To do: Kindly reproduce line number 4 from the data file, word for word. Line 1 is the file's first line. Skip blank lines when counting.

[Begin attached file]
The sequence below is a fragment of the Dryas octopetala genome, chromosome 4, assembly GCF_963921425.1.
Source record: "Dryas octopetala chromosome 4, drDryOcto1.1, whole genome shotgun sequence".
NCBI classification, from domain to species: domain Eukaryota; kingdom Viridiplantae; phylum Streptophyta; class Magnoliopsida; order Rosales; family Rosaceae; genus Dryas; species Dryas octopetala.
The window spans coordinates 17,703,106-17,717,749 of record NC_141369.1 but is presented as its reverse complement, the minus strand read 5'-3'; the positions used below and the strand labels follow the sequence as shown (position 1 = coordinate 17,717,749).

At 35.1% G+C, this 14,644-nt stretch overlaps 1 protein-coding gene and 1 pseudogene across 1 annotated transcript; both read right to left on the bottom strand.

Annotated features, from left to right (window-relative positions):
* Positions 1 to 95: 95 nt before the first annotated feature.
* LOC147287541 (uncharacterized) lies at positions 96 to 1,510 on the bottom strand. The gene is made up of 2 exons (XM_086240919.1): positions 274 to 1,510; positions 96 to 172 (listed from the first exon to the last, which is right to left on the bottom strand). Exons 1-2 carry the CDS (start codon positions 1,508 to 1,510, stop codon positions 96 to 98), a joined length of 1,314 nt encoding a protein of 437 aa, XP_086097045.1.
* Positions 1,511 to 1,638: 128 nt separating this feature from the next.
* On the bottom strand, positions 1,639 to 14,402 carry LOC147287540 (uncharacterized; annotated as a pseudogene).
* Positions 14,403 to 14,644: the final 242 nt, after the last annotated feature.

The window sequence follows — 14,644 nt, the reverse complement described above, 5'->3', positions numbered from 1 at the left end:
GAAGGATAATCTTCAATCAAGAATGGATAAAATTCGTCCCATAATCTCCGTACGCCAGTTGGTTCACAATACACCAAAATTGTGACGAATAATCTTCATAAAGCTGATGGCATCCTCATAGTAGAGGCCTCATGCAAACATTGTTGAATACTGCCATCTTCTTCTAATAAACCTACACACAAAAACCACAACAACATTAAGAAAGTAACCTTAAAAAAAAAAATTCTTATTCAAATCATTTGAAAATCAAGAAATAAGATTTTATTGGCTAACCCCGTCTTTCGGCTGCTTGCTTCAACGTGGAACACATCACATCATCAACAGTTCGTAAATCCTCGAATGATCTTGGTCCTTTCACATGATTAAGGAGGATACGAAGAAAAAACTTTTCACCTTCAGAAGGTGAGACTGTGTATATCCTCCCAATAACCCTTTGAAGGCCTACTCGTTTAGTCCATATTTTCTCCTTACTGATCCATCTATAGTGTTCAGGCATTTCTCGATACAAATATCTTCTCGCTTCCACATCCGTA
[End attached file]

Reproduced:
The window spans coordinates 17,703,106-17,717,749 of record NC_141369.1 but is presented as its reverse complement, the minus strand read 5'-3'; the positions used below and the strand labels follow the sequence as shown (position 1 = coordinate 17,717,749).